A disc array fault left thousands of Barclays customers unable to access their bank accounts online or withdraw money from cash machines in the south of England for three hours yesterday.
Stories by Leo King
The Conservative party has contacted the suppliers in the running for <a href="http://www.computerworlduk.com/management/government-law/public-sector/news/index.cfm?newsid=14638">identity cards</a> contracts with a cancellation warning letter.
A tax will be imposed on fixed telephone lines in the UK to help fund the rollout of broadband to rural areas.
This will cost every household with a landline phone 50 pence per month, equivalent to £6 a year.
The UK's National Policing Improvement Agency will set up mobile access to its central Holmes 2 investigation system.
The UK government will delete DNA profiles of 850,000 innocent people from its DNA database, but civil liberties groups said revised data retention measures do not go far enough.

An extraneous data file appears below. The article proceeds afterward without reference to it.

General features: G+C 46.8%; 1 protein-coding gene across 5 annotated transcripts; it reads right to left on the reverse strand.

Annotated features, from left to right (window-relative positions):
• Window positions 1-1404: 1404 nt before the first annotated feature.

The UK government has signalled its determination to press ahead with ID cards, in spite of calls from the opposition parties and civil liberties campaigners for the scheme to be scrapped.
NHS suppliers BT and CSC have until November to prove they can implement electronic health records.
UK government IT suppliers have a "free ride" on the back of taxpayer cash, with many of their contracts unchecked on value for money, a powerful group of MPs is warning.
British IT contractors are pushing for longer term work, even at the expense of pay, according to recent research.
It is vital that chief information security officers (CISOs) vastly improve their relationship with their chief executives as budgets tighten and they are expected to do more with less.
A specialist police squad is being established to help businesses in the City of London tackle data theft.
There has been a dramatic fall in demand for IT staff in the UK, according to a new report from the Recruitment and Employment Confederation and KPMG. But the fall in demand was far less severe than other sectors.
The IT systems at the Houses of Parliament have been hit by the Conficker worm.
Two Scottish hospitals have been knocked out of normal operation by a computer virus, sending key functions back to pen and paper.
A memory stick that contains information on hundreds of police investigations, possibly unencrypted, has gone missing.